"Close your eyes and picture yourself lining up the way we practiced."
"After you share with a partner, take a deep breath before you line up."
"Put your hands on your head if you know the right way to line up."
"Name something your partner won't think of that's important to remember when lining up."

You know, it's amazing we ever finish going over the procedures and get on to the real learning!  But seriously, if you take the time to teach the procedures properly, the rest of the year goes smoothly. 

 And I truly believe that's worth it!

See the linky below for more bright ideas from over 100 different bloggers!


If you enjoy my tips here on Elementary Matters, feel free to follow me on facebook, Pinterest, and Twitter for more tips, tricks, and fun teacher stuff!

How to Have Them Happy When They Exit the Classroom


This is the last in my series of reposts to celebrate 3 years as a teacher blogger. This one is the response to yesterday's post: How to Have them Ready to Learn When They Enter the Classroom.

It's important to have the children leave happy for so many reasons.  For one, you want them to feel good about school so they'll want to come back tomorrow.  Maybe even more important, if they're feeling bad, that's how they're feeling when mom asks, "How did school go today?"   This can lead to bad feelings and/ or bad communication, which we just don't want to happen. 


I start my day on a high energy note (see my previous blog post:  How to Have Them Ready to Learn When They Enter the Classroom)  I prefer for the kids to leave on a calm, reflective note.



I play soft music as the children are packing up.  (They tend to have trouble focusing by the end of the day, and the music calms them down and helps them focus on their responsibilities.)  When they are all packed up, we meet in a circle for "High Low".  While they are waiting for the others, they reflect on their school day.



When most of the children are ready, I usually start "High Low".  I pick up a beanie baby.  (Whoever is holding the beanie is allowed to speak.)  I tell the class my high of the day and my low of the day.  It might sound like this:  "My high of the day was how everyone enjoyed the story I read.  My low of the day was that someone hurt Susie's feelings at recess."  As the children decide their high/low, they raise their hands.  I'll pick one child and toss the beanie to them.  And so it continues.  A few procedures I've followed during "High/ Low".  No one can be raising their hand while someone is talking. Don't raise your hand until you've planned what you're going to say.  Say the person's name BEFORE you toss the beanie.  No one has to have a low, you can do two highs instead.  If you want to participate, you have to have at least one high.  No mentioning names if it's not good news, just say "someone".  If it's good news, use names!  Don't toss the beanie to the same person every day.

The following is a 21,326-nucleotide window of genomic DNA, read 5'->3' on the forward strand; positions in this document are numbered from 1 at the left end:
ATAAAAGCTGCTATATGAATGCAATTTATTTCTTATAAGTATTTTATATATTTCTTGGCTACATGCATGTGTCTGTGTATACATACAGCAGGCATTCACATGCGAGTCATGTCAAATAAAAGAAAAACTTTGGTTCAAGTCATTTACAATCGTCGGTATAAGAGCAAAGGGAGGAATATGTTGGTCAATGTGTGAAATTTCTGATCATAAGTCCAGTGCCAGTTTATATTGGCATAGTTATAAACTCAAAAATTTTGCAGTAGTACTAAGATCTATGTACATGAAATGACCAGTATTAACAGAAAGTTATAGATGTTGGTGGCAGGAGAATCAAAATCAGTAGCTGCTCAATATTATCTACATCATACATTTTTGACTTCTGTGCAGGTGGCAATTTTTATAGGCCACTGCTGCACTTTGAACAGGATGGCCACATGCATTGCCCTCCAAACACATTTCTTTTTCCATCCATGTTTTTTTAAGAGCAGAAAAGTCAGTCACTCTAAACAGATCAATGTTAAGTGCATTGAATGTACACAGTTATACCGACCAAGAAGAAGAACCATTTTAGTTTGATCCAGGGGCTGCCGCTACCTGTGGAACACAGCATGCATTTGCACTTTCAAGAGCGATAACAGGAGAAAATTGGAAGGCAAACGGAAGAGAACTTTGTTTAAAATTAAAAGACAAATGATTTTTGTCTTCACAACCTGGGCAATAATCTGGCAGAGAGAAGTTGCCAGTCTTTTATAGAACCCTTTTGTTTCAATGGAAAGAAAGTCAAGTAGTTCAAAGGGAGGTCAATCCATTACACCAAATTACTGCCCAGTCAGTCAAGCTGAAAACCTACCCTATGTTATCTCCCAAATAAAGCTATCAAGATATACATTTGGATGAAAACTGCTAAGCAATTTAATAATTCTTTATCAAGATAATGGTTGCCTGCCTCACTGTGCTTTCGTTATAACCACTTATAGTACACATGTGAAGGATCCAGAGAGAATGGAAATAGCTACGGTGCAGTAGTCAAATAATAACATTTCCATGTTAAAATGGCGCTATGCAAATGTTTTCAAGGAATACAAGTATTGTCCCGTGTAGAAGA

Often people wonder why I even do a "low" for the day, why focus on the negative?  Well, I've found that sometimes things bother the little ones and it's important to let it out.  As long as it's anonymous, letting it out is a good thing.  I also find that when I tell my low, it gives the children an idea on how much I care about them.  My lows usually have to do with someone who is absent or someone who got hurt.  A lot of thought and "modeling" go into my personal "high/ low".



I do find the children love it, and it's a great motivation for them to finish packing up so they can participate.  I also find it's a great way to learn what is important to the children.  And, of course, sometimes I find out things I didn't know were going on in the social circles of my classroom.  This is all valuable information for me!

How to Have them Ready to Learn When They Enter the Classroom


We are nearing the end of my "revisiting posts from three years ago", but you're seeing one of my very favorite posts today! Again, it all comes from what I have studied about the brain and how it learns!
Everything I've read about brain research and memory tells me that there are strong ties between the memory and emotion.  As an experienced teacher, it's clear that children will remember events that are associated with emotional events.  Personally, I prefer to keep that emotion a happy one while in the classroom.  (Although I'll bet everyone reading this remembers events from extremely unhappy times, I'll leave those negative emotions to a power higher than myself... hopefully it's not the principal!)

I remember, a long time ago, I walked into a workshop after a long day of workshops.  It was a long morning, and we were fed a good lunch.  This was mid afternoon, the time when many countries like to take a siesta, and the rest of us wish we could. 


As I walked to the room for my next workshop, I was seriously thinking of sneaking out to find a place I could slip in a little nap.  I walked into the room, and I heard music playing.  Not your typical "little kid" music, but fun music, the kind you'd hear at a party.  Immediately I started smiling and happily found a seat, smiling at the other teachers in the room, who were also smiling.  I saw lots of other people do the same... looking around, smiling, moving to the music, chatting happily... can you picture it?